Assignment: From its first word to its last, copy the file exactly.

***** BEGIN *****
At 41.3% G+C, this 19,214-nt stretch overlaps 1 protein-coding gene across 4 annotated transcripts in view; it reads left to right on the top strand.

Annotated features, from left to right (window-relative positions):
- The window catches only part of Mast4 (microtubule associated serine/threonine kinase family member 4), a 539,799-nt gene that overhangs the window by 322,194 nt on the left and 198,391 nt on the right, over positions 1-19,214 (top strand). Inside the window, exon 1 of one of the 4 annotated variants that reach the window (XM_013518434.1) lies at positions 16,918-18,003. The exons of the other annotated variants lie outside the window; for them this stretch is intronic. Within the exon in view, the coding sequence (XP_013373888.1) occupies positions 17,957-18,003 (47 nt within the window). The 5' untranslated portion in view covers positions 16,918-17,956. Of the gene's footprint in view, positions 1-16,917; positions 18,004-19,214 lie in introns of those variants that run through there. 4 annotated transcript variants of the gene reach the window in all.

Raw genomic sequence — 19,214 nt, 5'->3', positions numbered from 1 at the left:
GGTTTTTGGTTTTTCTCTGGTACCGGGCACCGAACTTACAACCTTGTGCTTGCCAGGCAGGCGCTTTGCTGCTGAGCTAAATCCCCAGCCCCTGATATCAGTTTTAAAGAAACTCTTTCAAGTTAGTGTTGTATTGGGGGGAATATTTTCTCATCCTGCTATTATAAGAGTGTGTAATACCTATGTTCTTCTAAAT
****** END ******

At 41.3% G+C, this 19,214-nt stretch overlaps 1 protein-coding gene across 4 annotated transcripts in view; it reads left to right on the top strand.

Annotated features, from left to right (window-relative positions):
- The window catches only part of Mast4 (microtubule associated serine/threonine kinase family member 4), a 539,799-nt gene that overhangs the window by 322,194 nt on the left and 198,391 nt on the right, over positions 1-19,214 (top strand). Inside the window, exon 1 of one of the 4 annotated variants that reach the window (XM_013518434.1) lies at positions 16,918-18,003. The exons of the other annotated variants lie outside the window; for them this stretch is intronic. Within the exon in view, the coding sequence (XP_013373888.1) occupies positions 17,957-18,003 (47 nt within the window). The 5' untranslated portion in view covers positions 16,918-17,956. Of the gene's footprint in view, positions 1-16,917; positions 18,004-19,214 lie in introns of those variants that run through there. 4 annotated transcript variants of the gene reach the window in all.

Raw genomic sequence — 19,214 nt, 5'->3', positions numbered from 1 at the left:
GGTTTTTGGTTTTTCTCTGGTACCGGGCACCGAACTTACAACCTTGTGCTTGCCAGGCAGGCGCTTTGCTGCTGAGCTAAATCCCCAGCCCCTGATATCAGTTTTAAAGAAACTCTTTCAAGTTAGTGTTGTATTGGGGGGAATATTTTCTCATCCTGCTATTATAAGAGTGTGTAATACCTATGTTCTTCTAAAT